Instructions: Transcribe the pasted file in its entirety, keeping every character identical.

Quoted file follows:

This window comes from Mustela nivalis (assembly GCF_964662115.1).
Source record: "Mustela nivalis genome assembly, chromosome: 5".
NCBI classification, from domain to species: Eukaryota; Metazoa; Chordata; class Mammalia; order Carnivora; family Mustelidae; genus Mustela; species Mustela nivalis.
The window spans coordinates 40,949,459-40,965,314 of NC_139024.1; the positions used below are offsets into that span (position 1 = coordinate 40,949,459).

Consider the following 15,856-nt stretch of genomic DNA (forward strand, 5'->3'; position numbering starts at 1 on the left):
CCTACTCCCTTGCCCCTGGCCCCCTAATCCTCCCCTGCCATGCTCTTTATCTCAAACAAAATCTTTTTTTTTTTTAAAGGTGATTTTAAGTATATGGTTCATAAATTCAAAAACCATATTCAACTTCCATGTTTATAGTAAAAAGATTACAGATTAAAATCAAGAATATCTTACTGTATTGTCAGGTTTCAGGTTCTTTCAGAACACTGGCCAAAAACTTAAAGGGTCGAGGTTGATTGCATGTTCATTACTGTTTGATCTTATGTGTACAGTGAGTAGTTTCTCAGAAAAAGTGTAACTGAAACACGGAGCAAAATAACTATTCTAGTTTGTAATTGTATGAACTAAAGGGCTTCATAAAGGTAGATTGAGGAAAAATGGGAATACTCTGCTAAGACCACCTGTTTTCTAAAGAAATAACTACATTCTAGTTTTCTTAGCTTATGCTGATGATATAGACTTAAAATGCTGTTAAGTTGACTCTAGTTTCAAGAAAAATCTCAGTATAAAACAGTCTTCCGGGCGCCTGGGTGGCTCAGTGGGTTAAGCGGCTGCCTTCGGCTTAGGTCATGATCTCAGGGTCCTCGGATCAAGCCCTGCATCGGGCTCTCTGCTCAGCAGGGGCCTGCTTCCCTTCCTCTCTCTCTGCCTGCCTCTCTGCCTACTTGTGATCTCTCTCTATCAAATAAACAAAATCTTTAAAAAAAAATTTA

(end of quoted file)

This window comes from Mustela nivalis (assembly GCF_964662115.1).
Source record: "Mustela nivalis genome assembly, chromosome: 5".
NCBI classification, from domain to species: Eukaryota; Metazoa; Chordata; class Mammalia; order Carnivora; family Mustelidae; genus Mustela; species Mustela nivalis.
The window spans coordinates 40,949,459-40,965,314 of NC_139024.1; the positions used below are offsets into that span (position 1 = coordinate 40,949,459).

Consider the following 15,856-nt stretch of genomic DNA (forward strand, 5'->3'; position numbering starts at 1 on the left):
CCTACTCCCTTGCCCCTGGCCCCCTAATCCTCCCCTGCCATGCTCTTTATCTCAAACAAAATCTTTTTTTTTTTTAAAGGTGATTTTAAGTATATGGTTCATAAATTCAAAAACCATATTCAACTTCCATGTTTATAGTAAAAAGATTACAGATTAAAATCAAGAATATCTTACTGTATTGTCAGGTTTCAGGTTCTTTCAGAACACTGGCCAAAAACTTAAAGGGTCGAGGTTGATTGCATGTTCATTACTGTTTGATCTTATGTGTACAGTGAGTAGTTTCTCAGAAAAAGTGTAACTGAAACACGGAGCAAAATAACTATTCTAGTTTGTAATTGTATGAACTAAAGGGCTTCATAAAGGTAGATTGAGGAAAAATGGGAATACTCTGCTAAGACCACCTGTTTTCTAAAGAAATAACTACATTCTAGTTTTCTTAGCTTATGCTGATGATATAGACTTAAAATGCTGTTAAGTTGACTCTAGTTTCAAGAAAAATCTCAGTATAAAACAGTCTTCCGGGCGCCTGGGTGGCTCAGTGGGTTAAGCGGCTGCCTTCGGCTTAGGTCATGATCTCAGGGTCCTCGGATCAAGCCCTGCATCGGGCTCTCTGCTCAGCAGGGGCCTGCTTCCCTTCCTCTCTCTCTGCCTGCCTCTCTGCCTACTTGTGATCTCTCTCTATCAAATAAACAAAATCTTTAAAAAAAAATTTA